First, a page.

Airports suck. There really isn’t a more eloquent way to say it. In the last month I have flown to Indianapolis once and Los Angeles twice. I may have to make another trip next week. The cities are different, but the destination is always the same—a hotel conference room with no windows.
As a South Dakotan, I am most comfortable when I can see the horizon in every direction. Standing under a wide-open prairie sky I can see further, breath deeper and think more clearly.
When I am standing in line with 100 strangers trying to board the same plane, I can’t help but imagine we are cattle being herded through a chute to receive our vaccinations.
During these anxious moments in the chute I always seem to spot someone wearing a Filson hat or a Trout Unlimited T-shirt. Invariably, he has a four-piece fly-fishing rod attached to his carry-on backpack and a Nalgene bottle dangling off the side.
I see this guy every time I am stuck in an airport, standing out in a sea of sport-coated business travelers and vacation-bound families. It is not always the same person, of course, but an aggregate of every hunter or fisherman I see while traveling.
Sometimes he is a young man on his first outdoor adventure. Most of the time he is my age or older, thankful to be taking one more trip. There isn’t a secret handshake that says we are part of the same outdoor fraternity, but there should be. Instead, I give him a knowing nod, and he nods back.
A few years ago, a typical Rocky Mountain spring storm left me and a co-worker stranded at the Denver airport. Fights were backed up for hours. Delays eventually turned into cancellations. With time to kill, we claimed the last open table at the New Belgium Hub & Brewery located at the end of Concourse B.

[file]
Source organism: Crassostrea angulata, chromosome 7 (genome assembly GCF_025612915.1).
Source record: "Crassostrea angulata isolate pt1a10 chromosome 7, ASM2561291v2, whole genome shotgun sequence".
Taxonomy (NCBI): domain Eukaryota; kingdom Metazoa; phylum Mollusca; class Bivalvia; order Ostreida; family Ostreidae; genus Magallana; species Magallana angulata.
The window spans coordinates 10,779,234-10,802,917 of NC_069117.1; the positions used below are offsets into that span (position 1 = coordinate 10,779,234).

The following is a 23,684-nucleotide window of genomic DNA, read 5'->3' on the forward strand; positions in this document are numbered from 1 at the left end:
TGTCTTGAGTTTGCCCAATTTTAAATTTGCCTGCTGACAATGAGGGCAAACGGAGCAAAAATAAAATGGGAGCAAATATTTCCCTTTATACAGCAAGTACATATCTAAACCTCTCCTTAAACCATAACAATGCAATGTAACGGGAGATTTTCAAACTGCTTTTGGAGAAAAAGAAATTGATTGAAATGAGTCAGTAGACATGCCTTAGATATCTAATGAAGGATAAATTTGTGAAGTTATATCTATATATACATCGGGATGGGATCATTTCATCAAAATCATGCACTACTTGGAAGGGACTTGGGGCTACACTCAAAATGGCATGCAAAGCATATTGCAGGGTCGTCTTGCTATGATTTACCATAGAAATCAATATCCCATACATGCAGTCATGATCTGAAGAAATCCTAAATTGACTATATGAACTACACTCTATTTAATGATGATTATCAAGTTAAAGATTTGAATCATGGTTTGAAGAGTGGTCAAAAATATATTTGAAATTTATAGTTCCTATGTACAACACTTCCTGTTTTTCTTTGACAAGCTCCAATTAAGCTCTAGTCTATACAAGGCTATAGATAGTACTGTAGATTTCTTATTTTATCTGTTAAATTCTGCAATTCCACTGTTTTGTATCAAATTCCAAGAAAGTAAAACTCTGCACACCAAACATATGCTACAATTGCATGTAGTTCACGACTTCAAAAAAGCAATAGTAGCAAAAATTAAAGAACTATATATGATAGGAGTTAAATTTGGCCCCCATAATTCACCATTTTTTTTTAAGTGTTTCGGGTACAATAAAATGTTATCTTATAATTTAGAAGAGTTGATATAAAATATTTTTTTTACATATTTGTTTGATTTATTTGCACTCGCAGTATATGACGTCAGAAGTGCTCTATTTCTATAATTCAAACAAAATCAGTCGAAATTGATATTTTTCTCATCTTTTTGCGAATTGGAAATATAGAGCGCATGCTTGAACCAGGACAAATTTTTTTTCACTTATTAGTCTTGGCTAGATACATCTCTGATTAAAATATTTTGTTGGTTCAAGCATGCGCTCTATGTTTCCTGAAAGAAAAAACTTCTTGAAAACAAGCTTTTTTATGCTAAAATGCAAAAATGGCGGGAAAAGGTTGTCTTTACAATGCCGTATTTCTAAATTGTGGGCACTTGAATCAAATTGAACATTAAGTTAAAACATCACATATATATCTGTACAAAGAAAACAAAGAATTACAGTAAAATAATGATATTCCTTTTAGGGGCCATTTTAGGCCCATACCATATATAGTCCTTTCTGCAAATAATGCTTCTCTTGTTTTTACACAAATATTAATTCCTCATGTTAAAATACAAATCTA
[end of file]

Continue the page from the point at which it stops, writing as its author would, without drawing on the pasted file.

Before we could order our first round of beers, I noticed a young man with a backpack trying to find an empty seat at the bar. It was standing room only. If he was carrying a briefcase, I don’t think we would have invited him over to our table like we did. Sliding our luggage to the side, we offered him a seat.
I noticed that he was wearing a Patagonia jacket and a hand-knitted wool cap. (Something about his appearance told me that he might have actually been to Patagonia.)
“Where are you headed to,” I asked.
“Back to Machu Picchu,” he replied.
(I was close.)
I paused for a moment before asking my next question with just a hint of skepticism, “Machu Picchu, the Lost City of the Incas located in the Andes Mountains of Peru?”
“Yeah, that one,” he said with a slight grin.
As it turned out, the man was a professional guide for a company called Backwood’s Adventures, which specializes in creating high-ticket vacations for clients who are looking for a once-in-a-lifetime travel experience.
His job description included scouting ahead to find unique places to stay, unmarked tails to hike and off-the-map destinations to explore. Once the logistics were worked out, he would be responsible for guiding a small group of clients on the adventure. This explained why he was “going back to” Machu Picchu, and not merely “going to” Machu Picchu.
When he asked me what I did for a living, I was almost too embarrassed to say marketing.
We spent the next couple of hours talking about his work with Backwood’s Adventures. If you have the money, this company has the adventure. Fly-fishing in Argentina. Trekking in Nepal. Climbing Mt. Kilimanjaro. Backpacking through Yellowstone. Rafting in Costa Rica.
Ironically, he said his favorite trip was a four-day Colorado fly-fishing adventure, because it was so close to home.
As we talked, I was half hoping to discover that he desperately wanted to leave the daily grind of outdoor adventure travel and pursue his dream of working in an office. I could not imagine this guy ever turning in a TPS report. Not surprisingly, he seemed content with what he did for a living.
The hours passed and eventually our plane was cleared to take us back home to Sioux Falls.
We wished the young man good luck on his travels, and he thanked us for sharing our table. Before we parted ways, he gave me his business card. It read, “Something life-changing is just one adventure away.”
I gave him my business card, and he took it out of politeness. I don’t know why an adventure guide would ever need marketing services, but I do know why a marketing guy would need adventure travel.
A voice came over the speaker system, “Now boarding Flight 4138 to Sioux Falls.”
It was time to make my way through the cattle chute once again.